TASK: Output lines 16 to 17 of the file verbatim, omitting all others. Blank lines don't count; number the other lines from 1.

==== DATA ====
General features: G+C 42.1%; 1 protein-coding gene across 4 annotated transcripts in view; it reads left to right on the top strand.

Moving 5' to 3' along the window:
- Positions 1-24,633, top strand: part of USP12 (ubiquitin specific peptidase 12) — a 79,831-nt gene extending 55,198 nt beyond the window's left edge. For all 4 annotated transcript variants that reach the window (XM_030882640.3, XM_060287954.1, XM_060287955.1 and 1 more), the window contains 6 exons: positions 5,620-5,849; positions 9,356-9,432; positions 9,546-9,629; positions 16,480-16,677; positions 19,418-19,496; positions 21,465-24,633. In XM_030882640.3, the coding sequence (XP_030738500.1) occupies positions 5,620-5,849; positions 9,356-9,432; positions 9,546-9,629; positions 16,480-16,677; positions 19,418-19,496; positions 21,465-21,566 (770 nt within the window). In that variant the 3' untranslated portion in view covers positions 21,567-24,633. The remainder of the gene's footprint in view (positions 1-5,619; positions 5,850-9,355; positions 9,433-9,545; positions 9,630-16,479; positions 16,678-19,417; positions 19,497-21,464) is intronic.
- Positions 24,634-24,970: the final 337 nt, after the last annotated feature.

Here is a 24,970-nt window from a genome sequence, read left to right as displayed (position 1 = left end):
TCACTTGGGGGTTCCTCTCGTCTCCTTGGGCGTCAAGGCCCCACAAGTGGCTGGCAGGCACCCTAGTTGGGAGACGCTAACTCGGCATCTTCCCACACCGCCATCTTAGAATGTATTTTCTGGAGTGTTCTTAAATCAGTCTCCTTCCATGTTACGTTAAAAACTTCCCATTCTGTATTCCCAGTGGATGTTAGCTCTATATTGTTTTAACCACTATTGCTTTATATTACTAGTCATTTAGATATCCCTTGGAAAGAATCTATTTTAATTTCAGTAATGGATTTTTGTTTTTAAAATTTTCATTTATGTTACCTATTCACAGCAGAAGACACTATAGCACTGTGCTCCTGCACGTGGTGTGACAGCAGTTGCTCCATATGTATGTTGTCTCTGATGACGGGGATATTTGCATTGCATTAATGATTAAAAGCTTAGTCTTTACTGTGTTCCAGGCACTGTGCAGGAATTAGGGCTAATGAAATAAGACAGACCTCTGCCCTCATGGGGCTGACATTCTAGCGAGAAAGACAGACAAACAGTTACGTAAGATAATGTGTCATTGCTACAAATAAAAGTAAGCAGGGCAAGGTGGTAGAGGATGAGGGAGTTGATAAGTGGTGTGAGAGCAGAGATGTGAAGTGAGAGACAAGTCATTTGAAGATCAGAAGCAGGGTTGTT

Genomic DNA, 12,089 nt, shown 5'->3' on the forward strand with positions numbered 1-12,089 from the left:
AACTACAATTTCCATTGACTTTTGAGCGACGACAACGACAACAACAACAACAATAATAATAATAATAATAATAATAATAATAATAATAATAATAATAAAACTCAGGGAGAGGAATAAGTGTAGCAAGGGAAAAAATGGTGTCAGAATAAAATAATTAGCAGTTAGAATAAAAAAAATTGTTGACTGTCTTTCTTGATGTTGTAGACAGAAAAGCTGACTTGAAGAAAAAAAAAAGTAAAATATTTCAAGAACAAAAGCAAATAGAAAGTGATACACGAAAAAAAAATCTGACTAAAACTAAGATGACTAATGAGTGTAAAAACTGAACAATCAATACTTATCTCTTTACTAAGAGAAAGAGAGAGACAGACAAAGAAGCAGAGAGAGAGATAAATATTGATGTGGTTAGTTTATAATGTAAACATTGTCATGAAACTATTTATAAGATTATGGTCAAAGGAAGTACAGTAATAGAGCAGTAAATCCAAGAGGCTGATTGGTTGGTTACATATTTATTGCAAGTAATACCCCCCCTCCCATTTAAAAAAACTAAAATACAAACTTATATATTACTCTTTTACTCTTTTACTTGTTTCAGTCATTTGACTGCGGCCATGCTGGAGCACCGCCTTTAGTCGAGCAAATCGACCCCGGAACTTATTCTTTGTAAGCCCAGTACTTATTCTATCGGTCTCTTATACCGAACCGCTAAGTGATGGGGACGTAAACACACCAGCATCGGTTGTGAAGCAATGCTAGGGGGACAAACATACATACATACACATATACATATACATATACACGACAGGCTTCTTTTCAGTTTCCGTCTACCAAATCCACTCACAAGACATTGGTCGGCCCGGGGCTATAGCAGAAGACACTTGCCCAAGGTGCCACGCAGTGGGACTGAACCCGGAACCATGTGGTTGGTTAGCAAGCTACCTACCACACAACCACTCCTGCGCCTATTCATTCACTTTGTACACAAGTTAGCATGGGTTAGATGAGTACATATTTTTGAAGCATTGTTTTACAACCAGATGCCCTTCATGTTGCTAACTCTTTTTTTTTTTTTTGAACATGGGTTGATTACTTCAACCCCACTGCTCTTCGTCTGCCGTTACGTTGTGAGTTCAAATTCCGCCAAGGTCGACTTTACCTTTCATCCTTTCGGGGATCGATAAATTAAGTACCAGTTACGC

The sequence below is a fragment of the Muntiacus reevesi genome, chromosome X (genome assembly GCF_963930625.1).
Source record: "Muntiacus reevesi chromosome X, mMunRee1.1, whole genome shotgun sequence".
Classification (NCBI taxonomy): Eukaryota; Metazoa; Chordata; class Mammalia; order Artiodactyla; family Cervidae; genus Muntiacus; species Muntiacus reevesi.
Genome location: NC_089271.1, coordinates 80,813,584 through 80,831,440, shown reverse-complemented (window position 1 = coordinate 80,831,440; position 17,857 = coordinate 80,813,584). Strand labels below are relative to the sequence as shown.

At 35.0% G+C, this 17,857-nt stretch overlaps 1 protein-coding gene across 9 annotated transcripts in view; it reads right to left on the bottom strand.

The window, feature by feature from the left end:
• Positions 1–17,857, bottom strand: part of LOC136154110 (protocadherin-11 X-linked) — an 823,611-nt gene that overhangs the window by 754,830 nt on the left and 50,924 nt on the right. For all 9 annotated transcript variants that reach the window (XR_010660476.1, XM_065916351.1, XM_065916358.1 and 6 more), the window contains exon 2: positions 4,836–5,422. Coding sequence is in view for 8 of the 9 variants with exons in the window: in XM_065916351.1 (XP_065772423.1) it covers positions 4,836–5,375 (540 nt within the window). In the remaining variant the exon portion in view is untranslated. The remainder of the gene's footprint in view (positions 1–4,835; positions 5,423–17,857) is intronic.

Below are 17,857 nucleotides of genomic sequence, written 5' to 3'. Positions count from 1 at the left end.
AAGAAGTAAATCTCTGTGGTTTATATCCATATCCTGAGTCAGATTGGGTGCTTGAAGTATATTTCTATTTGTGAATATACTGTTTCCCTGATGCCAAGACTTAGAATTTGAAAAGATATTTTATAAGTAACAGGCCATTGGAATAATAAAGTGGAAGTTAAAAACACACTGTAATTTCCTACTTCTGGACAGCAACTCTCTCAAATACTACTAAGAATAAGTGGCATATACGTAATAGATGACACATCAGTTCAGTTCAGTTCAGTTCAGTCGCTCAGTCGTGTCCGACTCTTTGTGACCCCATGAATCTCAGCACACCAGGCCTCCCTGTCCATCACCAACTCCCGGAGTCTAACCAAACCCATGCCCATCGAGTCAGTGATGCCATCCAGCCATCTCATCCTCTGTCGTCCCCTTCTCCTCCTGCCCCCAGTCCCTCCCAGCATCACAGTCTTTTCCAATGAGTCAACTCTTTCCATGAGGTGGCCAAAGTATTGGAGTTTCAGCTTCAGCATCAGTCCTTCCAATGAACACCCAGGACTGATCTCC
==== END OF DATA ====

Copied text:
Below are 17,857 nucleotides of genomic sequence, written 5' to 3'. Positions count from 1 at the left end.
AAGAAGTAAATCTCTGTGGTTTATATCCATATCCTGAGTCAGATTGGGTGCTTGAAGTATATTTCTATTTGTGAATATACTGTTTCCCTGATGCCAAGACTTAGAATTTGAAAAGATATTTTATAAGTAACAGGCCATTGGAATAATAAAGTGGAAGTTAAAAACACACTGTAATTTCCTACTTCTGGACAGCAACTCTCTCAAATACTACTAAGAATAAGTGGCATATACGTAATAGATGACACATCAGTTCAGTTCAGTTCAGTTCAGTCGCTCAGTCGTGTCCGACTCTTTGTGACCCCATGAATCTCAGCACACCAGGCCTCCCTGTCCATCACCAACTCCCGGAGTCTAACCAAACCCATGCCCATCGAGTCAGTGATGCCATCCAGCCATCTCATCCTCTGTCGTCCCCTTCTCCTCCTGCCCCCAGTCCCTCCCAGCATCACAGTCTTTTCCAATGAGTCAACTCTTTCCATGAGGTGGCCAAAGTATTGGAGTTTCAGCTTCAGCATCAGTCCTTCCAATGAACACCCAGGACTGATCTCC